Through this documentary, “Road to Timbuktu” episode 5, 1999,
Henry Louis Gates shows the image of an ancient city, Mali, deep in the heart of Eastern Africa that had civilization and organized ways of life long before the advent of Islam through the Arabs, and the Europeans; an image starkly different from Western portrayal of black Africa as a place of darkness inhabited by people of no intellectual ability.
Gates compares the mosque of Jenna which dates back to the 13th century to the cathedral at Notre Dame, and comments that “these discoveries prove that the medieval kingdom of Mali and the great towns of Jenna and Timbuktu grew out of a civilization as old as the Roman Empire.”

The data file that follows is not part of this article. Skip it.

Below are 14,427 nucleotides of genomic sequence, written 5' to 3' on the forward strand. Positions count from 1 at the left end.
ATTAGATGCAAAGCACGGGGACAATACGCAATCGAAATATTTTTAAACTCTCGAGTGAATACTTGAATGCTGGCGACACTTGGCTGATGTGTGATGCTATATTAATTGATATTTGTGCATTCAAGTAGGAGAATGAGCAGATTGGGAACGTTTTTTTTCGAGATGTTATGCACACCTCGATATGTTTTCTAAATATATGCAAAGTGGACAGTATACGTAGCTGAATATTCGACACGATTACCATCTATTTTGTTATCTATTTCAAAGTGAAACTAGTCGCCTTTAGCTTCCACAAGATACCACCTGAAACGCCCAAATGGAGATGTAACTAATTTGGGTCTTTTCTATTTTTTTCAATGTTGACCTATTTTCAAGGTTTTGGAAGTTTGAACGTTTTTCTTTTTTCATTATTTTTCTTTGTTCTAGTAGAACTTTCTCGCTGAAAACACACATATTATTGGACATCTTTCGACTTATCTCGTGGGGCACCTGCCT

In Mopti, Gates discovered slavery and in Dogan, male and female circumcision: “Like the slavery I found in Mopti, female circumcision is a custom whose barbarity no appeal to tradition can ever justify.” Could it be taken that slavery was indeed practiced in pre-colonial Africa and the transatlantic slave trade was a logical next step aided by the might of colonial power? What implications would this inquiry have on our understanding of pre-colonial Africa and colonial strategies of control?